Our team of Wills and Probate solicitors have collated together seven essential things to consider when you’re making a Will.
Whilst thinking about making a Will isn’t an enjoyable task, it is necessary to ensure loved ones and name beneficiaries get the most out of your estate.
1. Decide who your executor is
The executor of your Will is the person responsible for making sure the wishes you put in your Will are followed. This decision is a significant one as an executor is responsible for a number of important jobs:
- Finding where your original will is stored
- Notifying banks and other relevant companies that the person in question has died
- Setting up an executors account for paying in funds and paying ongoing bills and estate liabilities
- Providing the Probate Registry with the necessary information they require including preparing an Inland Revenue account
- Looking after and insuring any properties in the estate until they are sold or transferred
- Paying the liabilities of the estate
- Paying any Inheritance Tax or Income Tax due on the estate
- Distributing personal belongings of the deceased
- Distributing the assets of the estate in accordance with the Will
Often an executor will be the spouse but it is important to consider a replacement in the event that they die before you.
2. Decide who will benefit from your Will
There are some key pieces of information that need to be included in your Will, including who will benefit from your estate. By naming beneficiaries and stating clearly what each of them will stand to inherit will help ensure your wishes are carried out in the event of your death.
People, as well as organisations, can be named as beneficiaries. Here’s a list of examples to help you create your own list:
- Family members including children, grandchildren and immediate family
- Spouses, civil partners, boyfriends or girlfriends
- A chosen charity
As well as naming people you want to benefit from your Will there are a few other key areas to think about, namely:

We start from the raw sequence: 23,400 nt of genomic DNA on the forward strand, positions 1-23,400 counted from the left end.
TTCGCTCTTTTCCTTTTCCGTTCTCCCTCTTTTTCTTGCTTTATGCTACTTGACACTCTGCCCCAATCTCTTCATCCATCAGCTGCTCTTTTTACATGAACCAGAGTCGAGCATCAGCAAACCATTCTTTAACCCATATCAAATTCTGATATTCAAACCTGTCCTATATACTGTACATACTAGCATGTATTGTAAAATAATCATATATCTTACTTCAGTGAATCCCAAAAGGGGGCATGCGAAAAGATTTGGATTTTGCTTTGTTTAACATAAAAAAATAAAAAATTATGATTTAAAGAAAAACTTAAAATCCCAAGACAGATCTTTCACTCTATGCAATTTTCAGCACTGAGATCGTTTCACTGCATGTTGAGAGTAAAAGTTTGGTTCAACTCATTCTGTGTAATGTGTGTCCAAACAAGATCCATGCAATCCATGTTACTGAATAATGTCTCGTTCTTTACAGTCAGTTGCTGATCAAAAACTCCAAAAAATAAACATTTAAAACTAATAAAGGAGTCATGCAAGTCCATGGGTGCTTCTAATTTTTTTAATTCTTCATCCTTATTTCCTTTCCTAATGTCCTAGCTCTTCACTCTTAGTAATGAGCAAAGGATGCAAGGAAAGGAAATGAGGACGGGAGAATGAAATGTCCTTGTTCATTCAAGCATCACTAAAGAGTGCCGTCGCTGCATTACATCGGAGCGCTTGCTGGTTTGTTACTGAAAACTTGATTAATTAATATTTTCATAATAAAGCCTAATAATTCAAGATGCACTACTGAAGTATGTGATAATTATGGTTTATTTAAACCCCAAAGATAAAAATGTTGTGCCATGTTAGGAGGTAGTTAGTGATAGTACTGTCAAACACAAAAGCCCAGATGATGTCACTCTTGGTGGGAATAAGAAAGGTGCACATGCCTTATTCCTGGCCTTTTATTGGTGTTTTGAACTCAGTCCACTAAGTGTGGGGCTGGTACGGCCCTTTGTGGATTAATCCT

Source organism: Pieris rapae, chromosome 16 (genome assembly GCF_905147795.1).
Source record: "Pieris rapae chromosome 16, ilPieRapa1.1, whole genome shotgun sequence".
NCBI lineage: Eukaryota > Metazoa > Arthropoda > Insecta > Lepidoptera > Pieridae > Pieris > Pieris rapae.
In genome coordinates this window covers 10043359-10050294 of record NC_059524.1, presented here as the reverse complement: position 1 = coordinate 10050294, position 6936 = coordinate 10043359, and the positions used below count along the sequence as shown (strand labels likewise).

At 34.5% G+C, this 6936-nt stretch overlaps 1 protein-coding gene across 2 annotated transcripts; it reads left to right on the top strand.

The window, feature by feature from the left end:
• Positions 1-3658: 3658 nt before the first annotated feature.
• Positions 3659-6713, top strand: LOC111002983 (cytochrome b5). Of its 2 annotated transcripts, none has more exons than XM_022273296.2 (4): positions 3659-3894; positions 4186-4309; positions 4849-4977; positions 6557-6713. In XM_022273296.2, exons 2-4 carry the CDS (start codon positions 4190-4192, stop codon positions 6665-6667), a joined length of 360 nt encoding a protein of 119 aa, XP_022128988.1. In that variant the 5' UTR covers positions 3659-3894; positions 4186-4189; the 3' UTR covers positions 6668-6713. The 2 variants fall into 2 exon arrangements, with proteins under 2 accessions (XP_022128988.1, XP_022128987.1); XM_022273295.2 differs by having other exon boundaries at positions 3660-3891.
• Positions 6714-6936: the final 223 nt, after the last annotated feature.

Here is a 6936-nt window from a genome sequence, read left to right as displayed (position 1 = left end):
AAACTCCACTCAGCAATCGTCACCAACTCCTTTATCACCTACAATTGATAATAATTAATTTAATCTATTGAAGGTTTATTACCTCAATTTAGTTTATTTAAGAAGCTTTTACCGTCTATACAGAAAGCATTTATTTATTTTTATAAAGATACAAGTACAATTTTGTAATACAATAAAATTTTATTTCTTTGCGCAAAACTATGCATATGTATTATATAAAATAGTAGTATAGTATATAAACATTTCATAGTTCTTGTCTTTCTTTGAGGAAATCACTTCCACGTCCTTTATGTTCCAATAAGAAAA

- Who will be responsible for any children under the age of 18
- What happens if your original beneficiaries die before you
3. Consider areas of potential complication
In some cases, executing a Will can be fairly straightforward. However, there are circumstances that can make it a little more complex. For example, if you share a property with someone who is not your husband, wife or civil partner it’s important to consider the right they hold to the property. Similarly, if you have someone you want to leave money to that isn’t able to care for themselves you need to consider how money will be distributed from the estate to them in the event of your death.
Other examples include;
- You have several family members who may make a claim on your estate, such as a second spouse or children from another marriage
- Your permanent home is outside the UK
- You have property overseas
- You have a business
All of these areas are what add up to make your Will unique to you. Considering how these will be impacted in the event of your death and should be considered alongside a team of professional Wills and probate solicitors to ensure the best outcome is reached for everyone involved.
4. Be mindful of Inheritance Tax
Inheritance Tax is a tax on the estate (the property, money and possessions) of someone who’s died.
Depending on the size of your estate, you need to be mindful of how much you might need to pay in Inheritance Tax. For example, if your estate is worth under £325,000 and/or you leave everything to a spouse, civil partner, charity you don’t need to pay any Inheritance Tax. However, Inheritance Tax is often part of the probate process, so it’s important to speak to a legal professional to ensure you leave the most tax-efficient estate possible to your loved ones.
5. Make sure your will is legal
In order for your Will to meet the requirements for it to be considered a legal document you need to ensure it meets the following criteria:
- The testator which is the person writing the Will is 18 or over
- It is being made voluntarily and not under duress
- The person making the Will understands what they are doing and the nature and effect of the document
- The Will is in writing and not just a verbal agreement and is signed by you in the presence of two independent witnesses who are both over 18. You must ensure it has been signed by your two witnesses, in your presence.
Often, Wills are contested when any of these criteria come into question. To ensure you are meeting the legal requirements, carefully go through the above list or speak to a professional.
6. Decide where to store your Will
Once you’ve gone to the effort of creating your Will, it’s important to consider where to store it. Often, it’s helpful to keep it in your home in a safe area you can easily access it, but it’s also worth considering storing it perhaps with your bank or solicitor. Many firms, like Morecrofts, can store your Will at no additional charge.
7. Keep it updated and review every five years, or whenever you want to make a change
A Will is a document that is subject to change. Whenever you make a change you need to ensure that every area of it is still compliant with the law and that it still accurately reflects your wishes. It’s good practice to review it every five years and make sure all the right people are named and that the estate is accurately reflected in the contents of the Will. You can update your will whenever you like, provided you are mentally capable of doing so.